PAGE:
Back Issues Shand brought the best of continental Modernism to an Arts and Crafts Britain, writes Steve Parnell
James Stirling’s father-in-law was the colourful Philip Morton Shand. To illustrate the circles that Shand moved in, his granddaughter is Camilla Parker-Bowles.
Shand, fluent in French and German, was a friend of Aalto, Behrens, Le Corbusier and Gropius. He translated the latter two’s work for publication in British journals in the 1930s, bringing the best of continental Modernism to an Arts and Crafts Britain.
Gropius gave a speech entitled ‘The Formal and Technical Problems of Modern Architecture and Planning’ at the Design and Industries Association on 16 May, 1934, on the occasion of an exhibition of his work at the RIBA Galleries. Shand translated this speech, and published it a few days later in the RIBA Journal of 19 May, 1934.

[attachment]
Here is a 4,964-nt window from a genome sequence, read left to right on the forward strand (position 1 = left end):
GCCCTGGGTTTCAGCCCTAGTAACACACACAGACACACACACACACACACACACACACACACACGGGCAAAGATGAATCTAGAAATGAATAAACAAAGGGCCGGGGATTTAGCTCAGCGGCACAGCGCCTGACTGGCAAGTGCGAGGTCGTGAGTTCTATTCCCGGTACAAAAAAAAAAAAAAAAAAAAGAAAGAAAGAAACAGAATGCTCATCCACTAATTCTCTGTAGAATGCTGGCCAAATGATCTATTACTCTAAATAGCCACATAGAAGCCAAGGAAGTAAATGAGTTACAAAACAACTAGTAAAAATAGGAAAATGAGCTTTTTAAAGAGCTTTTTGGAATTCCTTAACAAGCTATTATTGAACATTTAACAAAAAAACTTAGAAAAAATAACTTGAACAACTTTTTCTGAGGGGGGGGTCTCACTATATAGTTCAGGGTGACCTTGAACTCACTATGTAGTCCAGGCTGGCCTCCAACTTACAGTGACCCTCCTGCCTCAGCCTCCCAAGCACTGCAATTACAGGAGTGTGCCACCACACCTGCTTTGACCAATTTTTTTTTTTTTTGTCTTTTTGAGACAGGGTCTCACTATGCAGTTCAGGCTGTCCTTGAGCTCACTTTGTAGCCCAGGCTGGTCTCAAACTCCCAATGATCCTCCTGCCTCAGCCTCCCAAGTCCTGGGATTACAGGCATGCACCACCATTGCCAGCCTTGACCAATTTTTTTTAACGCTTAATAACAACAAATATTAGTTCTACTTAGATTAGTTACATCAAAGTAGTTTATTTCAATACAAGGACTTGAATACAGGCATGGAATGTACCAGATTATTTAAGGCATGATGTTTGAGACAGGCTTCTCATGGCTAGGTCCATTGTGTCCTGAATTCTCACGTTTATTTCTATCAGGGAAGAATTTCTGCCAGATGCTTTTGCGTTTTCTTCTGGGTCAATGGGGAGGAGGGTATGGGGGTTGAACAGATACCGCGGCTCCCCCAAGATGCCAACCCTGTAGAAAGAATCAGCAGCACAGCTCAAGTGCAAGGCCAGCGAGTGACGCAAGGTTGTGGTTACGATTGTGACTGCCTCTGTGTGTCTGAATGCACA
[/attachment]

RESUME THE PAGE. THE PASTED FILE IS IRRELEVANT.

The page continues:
In the talk, Gropius anticipates Pevsner by identifying the pioneers of the Modern Movement. He talks about space in the Modernist manner that precedes Giedion (‘the very nature of architecture makes it dependent on the mastery of space’) and outlines technological advances such as prefabrication and roof gardens that promise to transform architecture in a way that would have made Banham proud.
Later in the Journal, previous RIBA president Raymond Unwin is quoted as saying, ‘The German people loved working under a theory. Englishmen were not easily persuaded to a theory, were naturally suspicious of it, and afraid of ridicule should they show any great devotion to any particular theory.’ The tone is polite, but cautious in contrast to Gropius’ direct-talking.
The preceding year, the Nazis had closed down the Bauhaus. Gropius was hedging his bets and perhaps looking to work in Britain. However, Britain demonstrated the same kind of commitment then, as now, to employing the world’s leading architects, and after a brief partnership with Maxwell Fry, Gropius left for the US.